Getting Hired

After you've applied for a position, you may be contacted for a job interview. On-campus interviews may be more informal than interviews for internships or jobs with off-campus employers, but you should take them just as seriousy. You are expected to show up on time, be prepared to discuss your experience and qualifications, and interact in a professional manner.

If you are selected for the position, you will receive a formal offer letter from the hiring manager. This document or email will contain the details of your position including expected hours, dates of employment, and compensation. After you've accepted the position, your supervisor will let you know details about onboarding and training particular to that position.

For information about starting your job, including documentation requirements, payroll and taxes, visit the HR Student Worker Services page or contact them at 412-268-4600.

Developing Career-Ready Competencies

On-campus employment provides a significant opportunity for students to gain on-the-job experience and develop transferable skills that employers value. The CMU-GROW (Guided Reflection on Work)  program supports students in their competency development by helping them make connections between work, academics, and their career development. 

GROW was created by the University of Iowa in 2009 and more than 150 schools use the model with student staff on their campuses. The program provides a framework for brief, structured conversations between students and supervisors that allow students to reflect on their work. During these conversations, supervisors ask their student staff four quick questions:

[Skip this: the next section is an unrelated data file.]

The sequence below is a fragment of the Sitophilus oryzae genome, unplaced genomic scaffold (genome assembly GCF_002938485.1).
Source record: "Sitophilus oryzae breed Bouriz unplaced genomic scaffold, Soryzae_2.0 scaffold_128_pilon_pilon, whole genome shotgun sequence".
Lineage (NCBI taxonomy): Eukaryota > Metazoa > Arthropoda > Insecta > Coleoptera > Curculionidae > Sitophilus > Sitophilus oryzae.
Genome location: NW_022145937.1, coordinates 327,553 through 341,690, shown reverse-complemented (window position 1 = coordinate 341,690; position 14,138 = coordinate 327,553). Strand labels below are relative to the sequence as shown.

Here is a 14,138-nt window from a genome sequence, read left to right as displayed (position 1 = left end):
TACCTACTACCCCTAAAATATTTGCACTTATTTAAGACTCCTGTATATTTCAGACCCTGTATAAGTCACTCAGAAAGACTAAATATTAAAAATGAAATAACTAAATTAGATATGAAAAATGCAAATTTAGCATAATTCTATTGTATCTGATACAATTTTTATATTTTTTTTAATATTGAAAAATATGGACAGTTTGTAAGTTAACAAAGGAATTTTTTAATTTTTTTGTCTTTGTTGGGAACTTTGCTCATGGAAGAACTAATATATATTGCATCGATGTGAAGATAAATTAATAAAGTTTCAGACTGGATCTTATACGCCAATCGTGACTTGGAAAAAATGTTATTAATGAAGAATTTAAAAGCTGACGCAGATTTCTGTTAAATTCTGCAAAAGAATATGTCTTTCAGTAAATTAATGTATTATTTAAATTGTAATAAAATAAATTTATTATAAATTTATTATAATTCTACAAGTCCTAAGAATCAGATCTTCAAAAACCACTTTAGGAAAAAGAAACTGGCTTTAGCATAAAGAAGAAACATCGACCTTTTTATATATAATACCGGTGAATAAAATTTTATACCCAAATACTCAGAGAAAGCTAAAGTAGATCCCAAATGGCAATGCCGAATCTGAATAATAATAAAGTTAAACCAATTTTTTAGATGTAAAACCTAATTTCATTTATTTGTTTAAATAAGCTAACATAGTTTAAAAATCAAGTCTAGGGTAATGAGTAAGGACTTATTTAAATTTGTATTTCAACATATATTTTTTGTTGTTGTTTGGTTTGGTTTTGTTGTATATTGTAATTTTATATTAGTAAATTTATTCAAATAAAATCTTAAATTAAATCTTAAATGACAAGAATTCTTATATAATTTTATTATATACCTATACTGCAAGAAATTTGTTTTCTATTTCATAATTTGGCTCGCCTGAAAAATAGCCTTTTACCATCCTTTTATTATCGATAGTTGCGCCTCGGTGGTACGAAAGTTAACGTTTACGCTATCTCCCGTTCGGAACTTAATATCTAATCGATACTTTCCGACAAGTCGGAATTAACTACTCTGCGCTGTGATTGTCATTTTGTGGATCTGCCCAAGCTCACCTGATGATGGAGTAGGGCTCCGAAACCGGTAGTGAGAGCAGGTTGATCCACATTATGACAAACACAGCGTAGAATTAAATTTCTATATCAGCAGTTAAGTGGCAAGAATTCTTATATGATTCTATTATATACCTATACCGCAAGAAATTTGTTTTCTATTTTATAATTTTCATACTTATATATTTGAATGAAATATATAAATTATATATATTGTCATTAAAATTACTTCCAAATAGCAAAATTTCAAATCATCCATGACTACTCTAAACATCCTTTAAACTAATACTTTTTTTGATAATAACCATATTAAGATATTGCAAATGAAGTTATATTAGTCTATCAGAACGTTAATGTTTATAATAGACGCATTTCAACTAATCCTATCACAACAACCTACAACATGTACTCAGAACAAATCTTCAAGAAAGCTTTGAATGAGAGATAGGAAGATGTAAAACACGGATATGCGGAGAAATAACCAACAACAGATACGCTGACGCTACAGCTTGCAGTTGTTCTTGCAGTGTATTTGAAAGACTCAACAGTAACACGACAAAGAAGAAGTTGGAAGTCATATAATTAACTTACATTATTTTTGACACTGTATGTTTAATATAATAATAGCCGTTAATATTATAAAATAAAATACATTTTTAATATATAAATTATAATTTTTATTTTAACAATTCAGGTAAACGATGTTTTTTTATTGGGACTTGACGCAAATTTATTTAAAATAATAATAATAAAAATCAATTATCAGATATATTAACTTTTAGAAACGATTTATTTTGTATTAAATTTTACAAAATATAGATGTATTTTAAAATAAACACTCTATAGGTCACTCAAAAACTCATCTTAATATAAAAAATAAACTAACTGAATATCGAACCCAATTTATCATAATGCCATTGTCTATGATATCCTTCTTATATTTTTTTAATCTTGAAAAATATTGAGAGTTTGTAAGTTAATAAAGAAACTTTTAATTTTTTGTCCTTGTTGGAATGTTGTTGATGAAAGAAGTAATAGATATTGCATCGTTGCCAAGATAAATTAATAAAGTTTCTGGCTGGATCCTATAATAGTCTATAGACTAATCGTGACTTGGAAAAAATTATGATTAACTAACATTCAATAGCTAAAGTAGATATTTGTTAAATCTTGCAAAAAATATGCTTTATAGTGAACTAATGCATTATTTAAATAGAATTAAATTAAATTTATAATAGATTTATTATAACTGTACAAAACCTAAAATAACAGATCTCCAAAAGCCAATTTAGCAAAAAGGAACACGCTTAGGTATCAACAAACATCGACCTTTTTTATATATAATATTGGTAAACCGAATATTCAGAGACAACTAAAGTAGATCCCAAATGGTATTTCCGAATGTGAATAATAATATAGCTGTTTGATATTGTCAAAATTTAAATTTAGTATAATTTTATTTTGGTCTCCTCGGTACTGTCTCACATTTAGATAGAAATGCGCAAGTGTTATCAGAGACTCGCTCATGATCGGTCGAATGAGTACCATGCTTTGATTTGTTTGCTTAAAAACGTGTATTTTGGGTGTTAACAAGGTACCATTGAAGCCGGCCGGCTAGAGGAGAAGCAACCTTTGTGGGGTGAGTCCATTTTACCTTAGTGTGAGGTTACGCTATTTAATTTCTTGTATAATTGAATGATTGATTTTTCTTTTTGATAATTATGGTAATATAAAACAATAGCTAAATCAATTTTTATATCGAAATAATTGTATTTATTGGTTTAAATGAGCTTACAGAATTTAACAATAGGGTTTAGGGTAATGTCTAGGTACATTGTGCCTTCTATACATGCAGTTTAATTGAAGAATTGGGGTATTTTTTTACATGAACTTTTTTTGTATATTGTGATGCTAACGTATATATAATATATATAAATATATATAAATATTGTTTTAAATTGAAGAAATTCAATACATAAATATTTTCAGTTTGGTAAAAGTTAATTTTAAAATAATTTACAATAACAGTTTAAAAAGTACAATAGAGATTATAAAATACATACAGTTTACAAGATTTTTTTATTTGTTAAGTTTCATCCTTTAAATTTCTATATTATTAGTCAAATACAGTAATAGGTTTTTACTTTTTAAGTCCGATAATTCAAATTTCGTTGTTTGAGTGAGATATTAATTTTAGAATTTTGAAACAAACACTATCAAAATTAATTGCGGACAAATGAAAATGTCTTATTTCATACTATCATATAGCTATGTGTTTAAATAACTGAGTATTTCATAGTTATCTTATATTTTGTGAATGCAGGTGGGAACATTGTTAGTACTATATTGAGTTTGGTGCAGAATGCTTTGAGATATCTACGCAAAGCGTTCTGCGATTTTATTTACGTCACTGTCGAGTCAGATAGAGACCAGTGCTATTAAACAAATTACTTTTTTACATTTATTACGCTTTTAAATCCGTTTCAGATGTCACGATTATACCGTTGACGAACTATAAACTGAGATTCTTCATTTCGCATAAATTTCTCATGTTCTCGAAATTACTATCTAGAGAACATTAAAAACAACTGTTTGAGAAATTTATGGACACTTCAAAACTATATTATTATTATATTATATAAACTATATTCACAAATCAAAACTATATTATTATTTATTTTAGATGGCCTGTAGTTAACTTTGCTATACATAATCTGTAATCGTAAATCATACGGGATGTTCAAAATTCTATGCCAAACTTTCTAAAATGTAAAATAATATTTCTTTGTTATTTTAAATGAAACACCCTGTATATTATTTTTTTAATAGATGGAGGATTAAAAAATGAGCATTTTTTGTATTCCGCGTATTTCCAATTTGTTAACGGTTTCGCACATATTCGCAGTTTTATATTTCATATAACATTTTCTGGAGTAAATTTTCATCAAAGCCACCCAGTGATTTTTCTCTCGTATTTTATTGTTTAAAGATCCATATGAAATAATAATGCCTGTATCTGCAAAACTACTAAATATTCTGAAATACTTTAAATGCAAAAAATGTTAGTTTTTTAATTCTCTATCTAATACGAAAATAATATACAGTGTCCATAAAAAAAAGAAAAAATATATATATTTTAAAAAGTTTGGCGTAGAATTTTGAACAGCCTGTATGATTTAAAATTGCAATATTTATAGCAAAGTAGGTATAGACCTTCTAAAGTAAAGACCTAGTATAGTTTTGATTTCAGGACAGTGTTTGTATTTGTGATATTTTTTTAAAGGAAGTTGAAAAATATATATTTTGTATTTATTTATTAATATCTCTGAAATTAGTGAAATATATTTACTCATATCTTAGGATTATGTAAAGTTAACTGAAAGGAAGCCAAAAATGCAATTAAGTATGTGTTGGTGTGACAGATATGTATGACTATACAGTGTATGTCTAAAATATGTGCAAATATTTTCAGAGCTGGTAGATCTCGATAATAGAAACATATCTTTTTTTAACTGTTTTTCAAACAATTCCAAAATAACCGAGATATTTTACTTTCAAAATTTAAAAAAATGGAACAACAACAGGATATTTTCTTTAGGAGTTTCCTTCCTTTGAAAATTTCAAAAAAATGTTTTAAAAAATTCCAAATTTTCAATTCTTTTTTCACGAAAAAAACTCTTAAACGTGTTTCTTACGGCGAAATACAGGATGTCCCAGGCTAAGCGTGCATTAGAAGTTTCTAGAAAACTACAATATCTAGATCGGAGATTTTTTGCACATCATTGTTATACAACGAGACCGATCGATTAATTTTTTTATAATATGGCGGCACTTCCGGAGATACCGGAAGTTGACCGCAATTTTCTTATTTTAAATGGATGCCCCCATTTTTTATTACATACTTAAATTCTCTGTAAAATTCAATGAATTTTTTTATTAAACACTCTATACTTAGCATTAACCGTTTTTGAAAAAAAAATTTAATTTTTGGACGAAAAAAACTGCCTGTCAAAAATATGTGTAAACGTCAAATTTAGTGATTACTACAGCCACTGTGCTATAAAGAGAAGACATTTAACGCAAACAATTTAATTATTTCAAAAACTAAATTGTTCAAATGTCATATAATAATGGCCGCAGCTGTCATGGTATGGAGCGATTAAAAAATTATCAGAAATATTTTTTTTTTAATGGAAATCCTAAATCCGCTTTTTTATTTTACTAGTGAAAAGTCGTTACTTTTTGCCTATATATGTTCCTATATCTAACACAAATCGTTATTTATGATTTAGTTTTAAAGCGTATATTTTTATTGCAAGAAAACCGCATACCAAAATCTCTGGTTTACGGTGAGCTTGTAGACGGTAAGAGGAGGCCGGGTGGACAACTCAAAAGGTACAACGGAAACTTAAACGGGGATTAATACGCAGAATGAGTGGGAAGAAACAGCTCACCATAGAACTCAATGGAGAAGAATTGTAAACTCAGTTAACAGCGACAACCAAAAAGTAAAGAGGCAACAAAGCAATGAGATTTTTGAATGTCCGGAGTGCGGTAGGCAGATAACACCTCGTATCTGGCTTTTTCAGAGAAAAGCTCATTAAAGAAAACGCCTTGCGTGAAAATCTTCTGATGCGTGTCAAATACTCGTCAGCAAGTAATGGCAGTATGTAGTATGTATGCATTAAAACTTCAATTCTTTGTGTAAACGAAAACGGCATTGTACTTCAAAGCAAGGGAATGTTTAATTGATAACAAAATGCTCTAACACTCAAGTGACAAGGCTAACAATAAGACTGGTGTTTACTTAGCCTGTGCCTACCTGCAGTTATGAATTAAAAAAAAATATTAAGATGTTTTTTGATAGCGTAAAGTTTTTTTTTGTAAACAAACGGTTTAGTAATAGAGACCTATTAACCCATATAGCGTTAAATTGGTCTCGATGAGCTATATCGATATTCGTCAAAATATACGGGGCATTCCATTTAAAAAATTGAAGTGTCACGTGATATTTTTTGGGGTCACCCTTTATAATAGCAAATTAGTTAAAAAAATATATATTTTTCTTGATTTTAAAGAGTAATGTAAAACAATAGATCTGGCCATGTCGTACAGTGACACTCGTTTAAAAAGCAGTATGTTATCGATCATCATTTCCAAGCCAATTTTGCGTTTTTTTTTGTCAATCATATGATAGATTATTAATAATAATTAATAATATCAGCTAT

1. How is this job fitting in with your academics?
  2. What are you learning here that's helping you in school?
  3. What are you learning in class that you can apply here at work?
  4. What have you learned here that you think you'll use in your chosen profession? 

Students then establish an action plan focused on career-readiness competencies, such as collaboration, communication, data literacy and diversity, equity and inclusion. CMU-GROW is considered to be a high-impact education paractice, as it makes the learning that's occuring on the job more visible to students and gives them valuable practice transferring and applying the skills in different settings, contributing to the student's overall academic growth and success.